Airport paving project uses bottles, cartridges

A Downer crew works on resurfacing Queenstown Airport's apron using TonerPave. PHOTO: SUPPLIED
A Downer crew works on resurfacing Queenstown Airport's apron using TonerPave. PHOTO: SUPPLIED
Beer bottles and toner ink cartridges are being used to resurface Queenstown Airport's 40,000sq m apron.

Queenstown Airport Corporation is working with Downer on the $7million project, in which the used cartridges and glass are combined to create a paving aggregate called TonerPave.

Downer surfacing operations general manager George Leidig said TonerPave had been developed in partnership with Close the Loop, a sustainability solutions provider.

"We recognise that sustainability is a journey and we hope that by using recycled materials in this project, we can deliver an innovative solution while helping to protect New Zealand's finite natural resources," he said.

The mix used modified toner polymer, from the toner cartridges, and sand made using the DB sand machine, which can crush a bottle, converting it to glass granules.

A dual vacuum removed silica dust and plastic labels, leaving sand used on construction sites, roading projects and in concrete.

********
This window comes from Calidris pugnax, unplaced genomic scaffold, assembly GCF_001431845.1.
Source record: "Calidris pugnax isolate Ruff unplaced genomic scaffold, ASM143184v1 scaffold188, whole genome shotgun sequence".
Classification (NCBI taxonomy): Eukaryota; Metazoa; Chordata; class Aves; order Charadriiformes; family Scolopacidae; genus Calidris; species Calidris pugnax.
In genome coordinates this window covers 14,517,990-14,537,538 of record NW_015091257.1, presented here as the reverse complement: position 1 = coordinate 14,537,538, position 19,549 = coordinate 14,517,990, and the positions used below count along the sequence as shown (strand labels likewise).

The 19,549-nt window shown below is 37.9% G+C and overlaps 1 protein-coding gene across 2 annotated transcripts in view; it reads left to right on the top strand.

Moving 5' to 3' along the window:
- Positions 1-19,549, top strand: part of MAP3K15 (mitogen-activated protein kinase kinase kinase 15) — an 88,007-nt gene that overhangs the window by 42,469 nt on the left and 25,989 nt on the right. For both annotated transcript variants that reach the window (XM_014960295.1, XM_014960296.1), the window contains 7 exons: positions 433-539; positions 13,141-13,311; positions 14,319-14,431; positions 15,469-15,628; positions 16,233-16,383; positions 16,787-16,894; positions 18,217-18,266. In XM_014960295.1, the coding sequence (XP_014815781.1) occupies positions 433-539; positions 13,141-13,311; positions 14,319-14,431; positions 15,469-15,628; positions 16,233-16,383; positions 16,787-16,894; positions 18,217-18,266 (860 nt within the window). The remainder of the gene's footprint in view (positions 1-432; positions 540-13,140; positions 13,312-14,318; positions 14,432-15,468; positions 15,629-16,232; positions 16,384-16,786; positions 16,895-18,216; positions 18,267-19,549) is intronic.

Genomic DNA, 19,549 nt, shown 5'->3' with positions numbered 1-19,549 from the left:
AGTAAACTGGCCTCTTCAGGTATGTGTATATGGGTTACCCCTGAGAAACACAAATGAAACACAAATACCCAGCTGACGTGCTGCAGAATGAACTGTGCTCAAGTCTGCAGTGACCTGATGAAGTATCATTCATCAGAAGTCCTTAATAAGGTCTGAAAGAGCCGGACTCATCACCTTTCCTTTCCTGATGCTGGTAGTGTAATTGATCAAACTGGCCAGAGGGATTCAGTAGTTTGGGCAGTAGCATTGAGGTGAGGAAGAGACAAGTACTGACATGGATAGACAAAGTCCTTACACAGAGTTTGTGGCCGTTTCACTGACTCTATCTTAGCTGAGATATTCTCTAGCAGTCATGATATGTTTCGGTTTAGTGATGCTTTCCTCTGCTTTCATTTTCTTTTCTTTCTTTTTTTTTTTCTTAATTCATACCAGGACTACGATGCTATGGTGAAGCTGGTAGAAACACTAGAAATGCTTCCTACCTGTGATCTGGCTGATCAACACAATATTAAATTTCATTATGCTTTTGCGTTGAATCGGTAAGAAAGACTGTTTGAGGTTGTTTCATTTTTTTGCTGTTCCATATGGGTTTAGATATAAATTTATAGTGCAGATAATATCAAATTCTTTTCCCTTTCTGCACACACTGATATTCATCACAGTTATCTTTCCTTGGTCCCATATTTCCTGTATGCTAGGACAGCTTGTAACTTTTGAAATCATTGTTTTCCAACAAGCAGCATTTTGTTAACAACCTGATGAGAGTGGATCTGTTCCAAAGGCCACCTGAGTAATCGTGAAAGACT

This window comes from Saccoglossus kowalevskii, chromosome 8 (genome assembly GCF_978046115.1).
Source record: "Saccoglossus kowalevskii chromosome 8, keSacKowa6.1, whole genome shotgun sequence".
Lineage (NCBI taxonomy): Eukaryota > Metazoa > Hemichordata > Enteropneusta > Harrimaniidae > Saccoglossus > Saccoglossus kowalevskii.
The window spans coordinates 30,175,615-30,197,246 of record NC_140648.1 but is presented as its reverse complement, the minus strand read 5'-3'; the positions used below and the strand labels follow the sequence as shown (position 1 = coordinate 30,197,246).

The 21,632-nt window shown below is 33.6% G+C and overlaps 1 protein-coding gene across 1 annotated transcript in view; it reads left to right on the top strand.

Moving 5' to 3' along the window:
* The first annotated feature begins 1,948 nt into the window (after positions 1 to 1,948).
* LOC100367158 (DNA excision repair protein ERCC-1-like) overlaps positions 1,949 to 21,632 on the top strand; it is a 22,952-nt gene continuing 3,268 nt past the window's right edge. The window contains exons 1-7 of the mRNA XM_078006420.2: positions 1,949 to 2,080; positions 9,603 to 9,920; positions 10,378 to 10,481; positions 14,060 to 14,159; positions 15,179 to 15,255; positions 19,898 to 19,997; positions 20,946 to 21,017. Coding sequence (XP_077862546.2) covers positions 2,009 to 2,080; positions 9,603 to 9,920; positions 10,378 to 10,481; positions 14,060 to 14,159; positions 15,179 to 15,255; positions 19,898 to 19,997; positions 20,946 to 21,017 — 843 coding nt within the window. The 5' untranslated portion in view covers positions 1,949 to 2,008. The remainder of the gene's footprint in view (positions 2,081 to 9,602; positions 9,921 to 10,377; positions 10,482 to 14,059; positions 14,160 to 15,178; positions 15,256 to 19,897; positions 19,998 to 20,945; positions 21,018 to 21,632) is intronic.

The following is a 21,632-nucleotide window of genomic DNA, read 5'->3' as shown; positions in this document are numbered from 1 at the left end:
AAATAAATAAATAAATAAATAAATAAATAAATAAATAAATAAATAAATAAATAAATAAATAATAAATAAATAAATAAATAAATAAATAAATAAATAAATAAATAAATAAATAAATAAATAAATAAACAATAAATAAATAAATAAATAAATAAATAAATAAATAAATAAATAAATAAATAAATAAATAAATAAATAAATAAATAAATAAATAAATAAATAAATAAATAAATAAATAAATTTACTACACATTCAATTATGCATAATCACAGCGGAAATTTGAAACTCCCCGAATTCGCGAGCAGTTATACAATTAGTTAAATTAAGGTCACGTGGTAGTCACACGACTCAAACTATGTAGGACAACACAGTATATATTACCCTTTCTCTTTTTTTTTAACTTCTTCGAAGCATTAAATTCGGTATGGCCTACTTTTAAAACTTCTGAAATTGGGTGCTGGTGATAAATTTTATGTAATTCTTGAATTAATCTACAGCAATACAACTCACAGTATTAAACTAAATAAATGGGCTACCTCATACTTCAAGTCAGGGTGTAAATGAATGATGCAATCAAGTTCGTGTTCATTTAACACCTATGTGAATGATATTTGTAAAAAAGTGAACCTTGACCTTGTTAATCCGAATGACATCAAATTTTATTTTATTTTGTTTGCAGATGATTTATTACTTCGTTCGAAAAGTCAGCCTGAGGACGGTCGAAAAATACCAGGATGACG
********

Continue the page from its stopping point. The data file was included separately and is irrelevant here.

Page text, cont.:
The mobile asphalt mixing plant was based at the airport, reducing road haulage by 720,000km over the course of the project, expected to be complete by December 16.

QAC's operations and safety general manager Mike Clay said resealing of the aircraft parking area happened, on average, every 10 years.

This resurfacing, however, represented a "step-change" for the airport.

"We're really excited about tackling this long-cycle project in a different way.

"We've tried to incorporate sustainability into all aspects of it, from the recycled material used in the mix to reducing emissions from haulage."

As part of the project, more space was being provided in the apron to expand the electric ground service fleets.

Ducting was also being installed in the parking area to provide access to electric power.

That would provide "immediate benefits" for the ground service fleet and would future-proof for the possibility of airlines "powering their aircraft with electricity whilst parked at the gate, rather than fossil fuel", Mr Clay said.

The airport is holding "Trash to Treasure" events from 11am to 3pm today, and on December 7 and 14, where the public can see the DB sand machine in action and bring along used toner cartridges to provide material for the aggregate.


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